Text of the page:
WABASSO - Brothers Nels and Matt Goblirsch are third-generation dairy farmers, but they don't milk cows the old-fashioned way. In fact, people have come from all over the world to tour the advanced dairy operation at the Goblirsch farm near Wabasso.
"Matt feeds the cows. I milk the cows," Nels Goblirsch said. "My parents, Bernard and Mary Clare, take care of the calves. It's completely family-run at this time."
Animal agriculture, which includes the dairy industry, accounts for $8 billion economically in Minnesota. While small by many standards, the Goblirsch family is making a big impact by using cutting-edge technology to improve production and animal health.
Photo by Jenny Kirk
Nels Goblirsch stands on the overhead walkway of a highly-advanced dairy production facility that he and his brother Matt Goblirsch built and now operate on their family farm near Wabasso.
"We were the first ones in Minnesota to put in robotic milking," Goblirsch said. "We were almost the first ones in the United States."
The state-of-the-art Lely Astronaut robotic milking system decreases labor, increases production and allows more free-range opportunities for the dairymen's herd of approximately 240 Holsteins.
"My brother and I are always looking for new ways to get more and more production and to alleviate more labor," Goblirsch said. "We gain production quite a bit, just going from the stanchion barn to this."
Another big improvement, Goblirsch said, is improved animal health, not only because robotic milking frees up more time to spend on cow care, but in part because of specially-made Dual Chamber Cow (DCC) Waterbeds that they installed.
"When we built the barn in 2005, our goal was to alleviate labor," Goblirsch said. "The waterbeds were just doing one of the these things for us. The animals seem happy with it."
Cow comfort is something that the Goblirsches are very passionate about. So much so that, after doing their research, they installed the best bedding available to them, despite the expensive upfront cost.
"We're impressed with the way they work," Goblirsch said. "We've never seen any adaption problems at all with the waterbeds. The cows love them."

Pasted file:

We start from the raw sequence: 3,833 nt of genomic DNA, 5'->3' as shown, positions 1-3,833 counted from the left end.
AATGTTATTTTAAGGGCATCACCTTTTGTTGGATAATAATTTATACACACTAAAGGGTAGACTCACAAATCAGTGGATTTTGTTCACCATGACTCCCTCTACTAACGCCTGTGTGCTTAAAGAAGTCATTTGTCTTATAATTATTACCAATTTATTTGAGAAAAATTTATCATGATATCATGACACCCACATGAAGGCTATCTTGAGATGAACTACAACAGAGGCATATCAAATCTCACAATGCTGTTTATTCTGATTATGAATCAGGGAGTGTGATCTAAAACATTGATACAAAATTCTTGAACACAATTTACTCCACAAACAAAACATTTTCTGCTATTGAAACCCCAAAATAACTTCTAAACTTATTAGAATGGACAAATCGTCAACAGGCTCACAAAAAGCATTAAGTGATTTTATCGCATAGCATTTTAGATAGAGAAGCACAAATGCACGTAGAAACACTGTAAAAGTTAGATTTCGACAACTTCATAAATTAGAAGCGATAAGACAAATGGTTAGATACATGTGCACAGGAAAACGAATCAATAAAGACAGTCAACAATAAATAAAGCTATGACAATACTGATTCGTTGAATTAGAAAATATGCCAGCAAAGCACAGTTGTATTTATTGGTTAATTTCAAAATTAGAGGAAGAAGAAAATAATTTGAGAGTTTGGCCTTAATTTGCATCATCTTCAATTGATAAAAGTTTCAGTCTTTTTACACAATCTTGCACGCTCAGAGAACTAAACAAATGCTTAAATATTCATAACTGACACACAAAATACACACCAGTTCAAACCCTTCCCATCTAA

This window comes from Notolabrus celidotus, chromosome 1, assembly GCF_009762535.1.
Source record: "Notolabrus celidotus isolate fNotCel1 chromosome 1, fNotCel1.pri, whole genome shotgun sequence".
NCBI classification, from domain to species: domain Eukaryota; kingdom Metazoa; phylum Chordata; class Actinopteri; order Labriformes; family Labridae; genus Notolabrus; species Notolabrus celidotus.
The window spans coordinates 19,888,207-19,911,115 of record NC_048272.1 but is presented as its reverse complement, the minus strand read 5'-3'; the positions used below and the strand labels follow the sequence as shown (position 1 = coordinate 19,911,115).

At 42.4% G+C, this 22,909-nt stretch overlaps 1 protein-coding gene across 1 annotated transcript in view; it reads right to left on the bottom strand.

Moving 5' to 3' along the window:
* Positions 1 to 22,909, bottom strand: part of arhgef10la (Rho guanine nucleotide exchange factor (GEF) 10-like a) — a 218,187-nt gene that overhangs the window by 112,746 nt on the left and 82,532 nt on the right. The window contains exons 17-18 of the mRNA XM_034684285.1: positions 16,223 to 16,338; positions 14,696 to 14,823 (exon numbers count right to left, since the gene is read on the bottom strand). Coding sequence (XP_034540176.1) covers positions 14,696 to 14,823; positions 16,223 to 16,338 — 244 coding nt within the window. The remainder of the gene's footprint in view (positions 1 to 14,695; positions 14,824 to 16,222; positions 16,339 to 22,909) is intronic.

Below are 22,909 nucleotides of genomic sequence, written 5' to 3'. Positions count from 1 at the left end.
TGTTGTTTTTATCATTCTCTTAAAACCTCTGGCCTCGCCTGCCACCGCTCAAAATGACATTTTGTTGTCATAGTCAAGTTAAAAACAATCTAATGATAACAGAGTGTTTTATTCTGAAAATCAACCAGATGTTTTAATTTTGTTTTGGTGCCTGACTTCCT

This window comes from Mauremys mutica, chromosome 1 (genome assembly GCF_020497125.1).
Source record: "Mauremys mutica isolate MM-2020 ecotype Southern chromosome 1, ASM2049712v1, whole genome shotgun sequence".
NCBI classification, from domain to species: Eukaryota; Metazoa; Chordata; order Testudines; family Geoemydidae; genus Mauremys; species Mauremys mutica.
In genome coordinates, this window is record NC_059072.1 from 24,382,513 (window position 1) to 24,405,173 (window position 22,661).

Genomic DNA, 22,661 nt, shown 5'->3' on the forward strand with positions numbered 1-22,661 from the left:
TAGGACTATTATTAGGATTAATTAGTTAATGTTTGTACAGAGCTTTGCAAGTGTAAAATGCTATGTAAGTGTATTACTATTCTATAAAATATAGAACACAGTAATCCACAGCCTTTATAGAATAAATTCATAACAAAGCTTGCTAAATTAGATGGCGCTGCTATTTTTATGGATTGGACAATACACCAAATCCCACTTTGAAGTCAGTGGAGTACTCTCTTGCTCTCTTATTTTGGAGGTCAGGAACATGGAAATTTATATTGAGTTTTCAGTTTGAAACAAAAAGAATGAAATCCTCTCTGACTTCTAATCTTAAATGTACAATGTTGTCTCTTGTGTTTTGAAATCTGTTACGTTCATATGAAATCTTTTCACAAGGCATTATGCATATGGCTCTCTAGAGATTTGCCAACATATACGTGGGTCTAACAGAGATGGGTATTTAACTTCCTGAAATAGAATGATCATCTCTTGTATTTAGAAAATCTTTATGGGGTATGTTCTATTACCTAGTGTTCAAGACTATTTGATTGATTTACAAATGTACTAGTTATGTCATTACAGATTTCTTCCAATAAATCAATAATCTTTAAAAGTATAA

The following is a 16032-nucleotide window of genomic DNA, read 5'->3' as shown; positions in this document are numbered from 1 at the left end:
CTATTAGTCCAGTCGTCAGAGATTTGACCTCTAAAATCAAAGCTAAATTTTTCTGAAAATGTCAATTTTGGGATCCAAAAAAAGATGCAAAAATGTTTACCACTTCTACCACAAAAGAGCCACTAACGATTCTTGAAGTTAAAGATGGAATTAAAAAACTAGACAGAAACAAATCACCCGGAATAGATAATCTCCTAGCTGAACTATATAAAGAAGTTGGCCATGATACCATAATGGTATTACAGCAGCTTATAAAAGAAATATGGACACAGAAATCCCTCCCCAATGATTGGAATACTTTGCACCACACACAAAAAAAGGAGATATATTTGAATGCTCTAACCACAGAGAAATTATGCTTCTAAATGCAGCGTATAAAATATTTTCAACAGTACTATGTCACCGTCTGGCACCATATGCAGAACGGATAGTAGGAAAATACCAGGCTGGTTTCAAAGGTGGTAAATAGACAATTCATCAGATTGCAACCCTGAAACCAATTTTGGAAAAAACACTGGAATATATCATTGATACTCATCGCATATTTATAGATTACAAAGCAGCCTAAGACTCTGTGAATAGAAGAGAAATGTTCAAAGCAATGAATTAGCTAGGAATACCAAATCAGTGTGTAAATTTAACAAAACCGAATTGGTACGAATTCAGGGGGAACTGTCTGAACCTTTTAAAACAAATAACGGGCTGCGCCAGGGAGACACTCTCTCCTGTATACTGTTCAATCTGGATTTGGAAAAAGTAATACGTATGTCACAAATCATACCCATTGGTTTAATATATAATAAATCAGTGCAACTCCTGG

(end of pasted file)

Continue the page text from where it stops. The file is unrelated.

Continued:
Holly Harper, communications director for DCC Waterbeds, a small family-owned business in Wisconsin, said that the waterbeds are the only man-made bedding surface that gently moves with the cow's skin to avoid abrasions, providing superior cow comfort.
"There's a transfer chamber in between," Goblirsch said. "When a cow drops down to her knees, there's water up there in the front pillow. The water doesn't quickly disperse to the rear, so it cushions her knees when she falls. Then it cushions the back as she drops down."
It might take up to a week for a cow to figure out how to get properly aligned in the stall, Goblirsch said, but once she does, she doesn't forget. The sight doesn't go unnoticed to the many visitors, some from as far away as France and India, who come to tour the facility, he said.
"It's a calm environment," Goblirsch said. "Everyone says the cows look so relaxed. One lady from France said we had very lazy cows."
Goblirsch explained to the French woman that cows make about 80-90 percent of their milk while sleeping. While their cows are out grazing in the pastures and soaking in the river in France, Goblirsch said, his cows are conserving energy.
"I told them, 'you do realize that we're almost double, triple your amount of milk production?'" Goblirsch said. "They were amazed."
More than 250,000 DCC Waterbeds have been installed in 18 countries. The waterbeds include a 10-year warranty, Harper said, and no additional bedding is required, which results in huge annual savings.